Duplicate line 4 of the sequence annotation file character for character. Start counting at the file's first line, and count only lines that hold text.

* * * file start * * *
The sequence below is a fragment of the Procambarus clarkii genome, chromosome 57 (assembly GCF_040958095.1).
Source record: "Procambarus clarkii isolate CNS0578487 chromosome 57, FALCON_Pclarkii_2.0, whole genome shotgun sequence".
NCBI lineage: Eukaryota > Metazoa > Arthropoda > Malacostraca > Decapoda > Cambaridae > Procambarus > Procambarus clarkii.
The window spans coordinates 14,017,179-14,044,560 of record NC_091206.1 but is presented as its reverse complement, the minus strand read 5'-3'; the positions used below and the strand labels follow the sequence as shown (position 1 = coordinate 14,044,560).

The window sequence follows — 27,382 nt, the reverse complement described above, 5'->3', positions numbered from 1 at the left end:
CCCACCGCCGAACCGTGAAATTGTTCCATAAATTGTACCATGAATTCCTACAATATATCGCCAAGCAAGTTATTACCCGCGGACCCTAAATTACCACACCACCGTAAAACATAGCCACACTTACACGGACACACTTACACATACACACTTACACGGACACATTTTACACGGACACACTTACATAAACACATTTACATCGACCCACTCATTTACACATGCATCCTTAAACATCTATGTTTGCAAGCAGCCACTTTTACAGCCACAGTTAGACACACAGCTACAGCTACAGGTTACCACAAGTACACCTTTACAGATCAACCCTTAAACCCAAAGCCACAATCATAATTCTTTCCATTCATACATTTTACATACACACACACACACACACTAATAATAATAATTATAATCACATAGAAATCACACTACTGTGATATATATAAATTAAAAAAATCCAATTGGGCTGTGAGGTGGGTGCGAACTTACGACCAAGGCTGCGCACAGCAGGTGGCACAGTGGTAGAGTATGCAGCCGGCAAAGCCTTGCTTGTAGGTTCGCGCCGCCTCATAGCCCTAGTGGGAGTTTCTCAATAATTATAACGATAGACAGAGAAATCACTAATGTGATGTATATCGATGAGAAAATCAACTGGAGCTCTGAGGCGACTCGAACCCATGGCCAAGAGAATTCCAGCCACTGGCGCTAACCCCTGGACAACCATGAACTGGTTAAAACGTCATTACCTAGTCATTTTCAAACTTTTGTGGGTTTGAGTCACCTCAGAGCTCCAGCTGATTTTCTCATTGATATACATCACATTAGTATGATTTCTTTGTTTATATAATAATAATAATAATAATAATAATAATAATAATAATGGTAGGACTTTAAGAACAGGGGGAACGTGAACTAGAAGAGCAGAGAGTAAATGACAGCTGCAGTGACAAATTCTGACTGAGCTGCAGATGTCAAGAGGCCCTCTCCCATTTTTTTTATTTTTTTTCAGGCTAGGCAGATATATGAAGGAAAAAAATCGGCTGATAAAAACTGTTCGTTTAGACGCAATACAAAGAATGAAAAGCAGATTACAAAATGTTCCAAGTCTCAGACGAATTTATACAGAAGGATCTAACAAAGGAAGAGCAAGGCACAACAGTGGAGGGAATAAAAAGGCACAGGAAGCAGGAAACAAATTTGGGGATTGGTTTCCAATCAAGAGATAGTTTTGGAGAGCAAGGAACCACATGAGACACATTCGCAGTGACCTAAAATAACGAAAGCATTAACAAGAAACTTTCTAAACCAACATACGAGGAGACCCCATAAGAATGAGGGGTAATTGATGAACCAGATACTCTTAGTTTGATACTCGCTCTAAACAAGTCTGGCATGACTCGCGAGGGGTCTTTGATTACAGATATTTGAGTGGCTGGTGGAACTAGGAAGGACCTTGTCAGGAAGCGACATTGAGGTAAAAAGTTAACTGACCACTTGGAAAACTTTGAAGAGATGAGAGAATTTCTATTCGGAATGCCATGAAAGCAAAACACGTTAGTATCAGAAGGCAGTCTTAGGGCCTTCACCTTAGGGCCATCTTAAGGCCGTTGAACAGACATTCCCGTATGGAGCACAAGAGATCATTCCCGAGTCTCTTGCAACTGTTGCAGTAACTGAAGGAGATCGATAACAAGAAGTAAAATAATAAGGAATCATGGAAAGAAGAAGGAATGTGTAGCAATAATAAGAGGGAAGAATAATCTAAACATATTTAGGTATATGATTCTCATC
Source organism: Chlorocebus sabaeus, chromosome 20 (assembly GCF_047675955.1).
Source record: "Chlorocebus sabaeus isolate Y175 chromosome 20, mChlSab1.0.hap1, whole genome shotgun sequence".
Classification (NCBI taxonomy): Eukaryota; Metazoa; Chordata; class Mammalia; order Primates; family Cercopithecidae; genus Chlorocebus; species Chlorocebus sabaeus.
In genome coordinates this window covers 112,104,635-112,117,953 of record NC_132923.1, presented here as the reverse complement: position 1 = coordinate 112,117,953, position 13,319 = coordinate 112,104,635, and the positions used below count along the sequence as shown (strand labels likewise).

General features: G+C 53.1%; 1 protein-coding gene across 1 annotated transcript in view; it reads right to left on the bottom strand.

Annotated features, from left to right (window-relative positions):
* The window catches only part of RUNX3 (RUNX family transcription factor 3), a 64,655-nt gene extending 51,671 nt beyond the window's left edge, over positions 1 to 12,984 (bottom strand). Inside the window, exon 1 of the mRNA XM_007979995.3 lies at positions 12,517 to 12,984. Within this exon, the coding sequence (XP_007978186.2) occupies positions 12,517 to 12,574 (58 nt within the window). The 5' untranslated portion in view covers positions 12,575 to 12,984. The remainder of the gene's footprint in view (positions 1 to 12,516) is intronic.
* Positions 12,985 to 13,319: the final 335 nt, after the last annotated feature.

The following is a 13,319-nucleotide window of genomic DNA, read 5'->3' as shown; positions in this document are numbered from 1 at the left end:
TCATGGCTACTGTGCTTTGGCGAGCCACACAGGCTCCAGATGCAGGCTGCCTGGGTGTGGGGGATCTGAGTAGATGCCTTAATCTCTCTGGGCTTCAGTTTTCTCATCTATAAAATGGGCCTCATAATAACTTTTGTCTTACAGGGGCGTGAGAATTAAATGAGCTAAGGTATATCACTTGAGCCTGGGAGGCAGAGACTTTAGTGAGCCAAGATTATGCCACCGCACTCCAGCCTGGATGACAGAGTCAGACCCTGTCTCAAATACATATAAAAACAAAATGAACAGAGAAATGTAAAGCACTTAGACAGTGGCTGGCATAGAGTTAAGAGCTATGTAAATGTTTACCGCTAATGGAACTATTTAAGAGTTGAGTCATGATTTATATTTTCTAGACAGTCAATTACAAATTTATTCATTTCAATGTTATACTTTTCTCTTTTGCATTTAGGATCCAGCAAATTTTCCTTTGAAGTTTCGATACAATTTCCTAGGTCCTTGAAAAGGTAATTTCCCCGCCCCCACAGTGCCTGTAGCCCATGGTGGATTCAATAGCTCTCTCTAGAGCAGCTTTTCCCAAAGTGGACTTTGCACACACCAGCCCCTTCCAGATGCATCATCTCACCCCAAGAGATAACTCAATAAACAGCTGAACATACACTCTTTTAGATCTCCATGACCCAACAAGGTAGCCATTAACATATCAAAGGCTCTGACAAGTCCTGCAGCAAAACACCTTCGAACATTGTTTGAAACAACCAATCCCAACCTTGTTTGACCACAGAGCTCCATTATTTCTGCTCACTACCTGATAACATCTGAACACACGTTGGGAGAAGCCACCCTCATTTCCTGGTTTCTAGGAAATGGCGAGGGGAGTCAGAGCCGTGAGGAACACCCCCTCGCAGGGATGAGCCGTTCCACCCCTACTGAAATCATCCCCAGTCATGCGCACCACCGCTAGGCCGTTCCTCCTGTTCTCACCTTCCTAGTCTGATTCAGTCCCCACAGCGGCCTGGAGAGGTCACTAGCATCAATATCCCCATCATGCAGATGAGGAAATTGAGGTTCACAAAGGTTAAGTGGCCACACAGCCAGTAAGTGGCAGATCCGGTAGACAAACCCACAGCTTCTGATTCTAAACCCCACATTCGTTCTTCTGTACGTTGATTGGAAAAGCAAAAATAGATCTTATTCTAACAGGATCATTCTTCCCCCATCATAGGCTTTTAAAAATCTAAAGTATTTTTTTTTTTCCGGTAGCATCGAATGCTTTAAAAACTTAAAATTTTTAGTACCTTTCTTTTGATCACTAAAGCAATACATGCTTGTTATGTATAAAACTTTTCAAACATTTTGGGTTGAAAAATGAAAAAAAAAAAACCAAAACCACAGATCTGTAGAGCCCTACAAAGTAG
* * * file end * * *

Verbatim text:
The window spans coordinates 14,017,179-14,044,560 of record NC_091206.1 but is presented as its reverse complement, the minus strand read 5'-3'; the positions used below and the strand labels follow the sequence as shown (position 1 = coordinate 14,044,560).